The Wyoming State Loan and Investment Board granted the Sheridan Economic and Educational Development Authority $12,592,000 for Project Enterprise Thursday. This grant is primarily focused around the construction of the physical plant for Project Enterprise in the High-Tech Park.
In return for the building, SEEDA will receive lease income over time for the use of the building. This is a grant. This is a remarkable shift toward incentive-driven economic development. Accolades to the city of Sheridan and Sheridan College for this effort.
Enabling construction of a building significantly incentivizes relocation. Providing economic incentives, like this, to entice economic relocation and development is a standard practice in our neighboring states. Take a look at the courting being done by 20 communities for the Amazon Headquarters — part of their criteria is simply “What can you give me?”
Another example is the city of Thorton, Colorado, which recently (two weeks ago) secured a Top Golf facility with $3.7 million in incentives. Businesses in the relocation and expansion mode often ask what incentives are available. Project Enterprise representatives, during the Wyoming Business Council board meeting on Dec. 7, 2017, stated expressly grant opportunity was key in their decision process.
How does this change our landscape? First of all, it will clearly, for the community, provide a good insight into the time and effort for business relocation to occur. It is not an overnight event.
Secondly, the driving theme to get the owner and management — which is termed C-suite of a company is critical — is different and of higher priority. Tax incentive for private business owners in Wyoming is significant, so securing ownership is a bigger standard and a higher win.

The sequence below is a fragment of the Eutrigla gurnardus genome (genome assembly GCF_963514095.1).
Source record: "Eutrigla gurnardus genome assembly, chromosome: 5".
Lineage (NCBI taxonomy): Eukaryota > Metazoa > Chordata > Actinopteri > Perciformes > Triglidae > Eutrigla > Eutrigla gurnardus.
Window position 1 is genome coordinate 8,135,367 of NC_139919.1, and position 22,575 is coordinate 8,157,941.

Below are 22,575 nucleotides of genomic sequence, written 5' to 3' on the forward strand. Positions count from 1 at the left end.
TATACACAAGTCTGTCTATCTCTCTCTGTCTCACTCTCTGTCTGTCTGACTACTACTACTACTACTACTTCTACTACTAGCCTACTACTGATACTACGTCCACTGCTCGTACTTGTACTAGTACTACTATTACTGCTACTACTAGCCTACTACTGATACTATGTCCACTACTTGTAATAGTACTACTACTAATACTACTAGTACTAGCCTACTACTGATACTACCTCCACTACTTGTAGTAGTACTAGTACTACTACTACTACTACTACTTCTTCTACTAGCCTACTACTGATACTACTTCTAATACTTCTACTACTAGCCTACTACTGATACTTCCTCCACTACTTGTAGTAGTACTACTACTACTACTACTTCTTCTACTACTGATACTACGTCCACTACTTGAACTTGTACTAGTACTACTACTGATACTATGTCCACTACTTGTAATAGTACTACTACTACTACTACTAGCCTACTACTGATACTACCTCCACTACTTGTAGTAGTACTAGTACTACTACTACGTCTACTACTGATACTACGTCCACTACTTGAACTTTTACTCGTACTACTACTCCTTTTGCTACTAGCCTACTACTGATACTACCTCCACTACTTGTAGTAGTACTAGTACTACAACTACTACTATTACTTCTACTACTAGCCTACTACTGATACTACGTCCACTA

Thirdly, Sheridan’s infrastructure and forethought provide a good foundation for entities that need physical plants. We have space, resources and, as demonstrated by some local manufacturers, a clear supply logistics map. As with all things, workforce is always a challenge.
For the community, this is a clear marker, set by Vacutech LLC, that high-value manufacturing can be done and be profitable, validated by the growth of Kennon and L&H and now EMIT that Sheridan can offer a reasonable manufacturing environment. And we have the added value of the capacity and ability of specific training options from Sheridan College. In any event, businesses need a place to work, materials available, products transportable and workforce before any of the other amenities make any sense.
Jay Stender is the executive director of Forward Sheridan.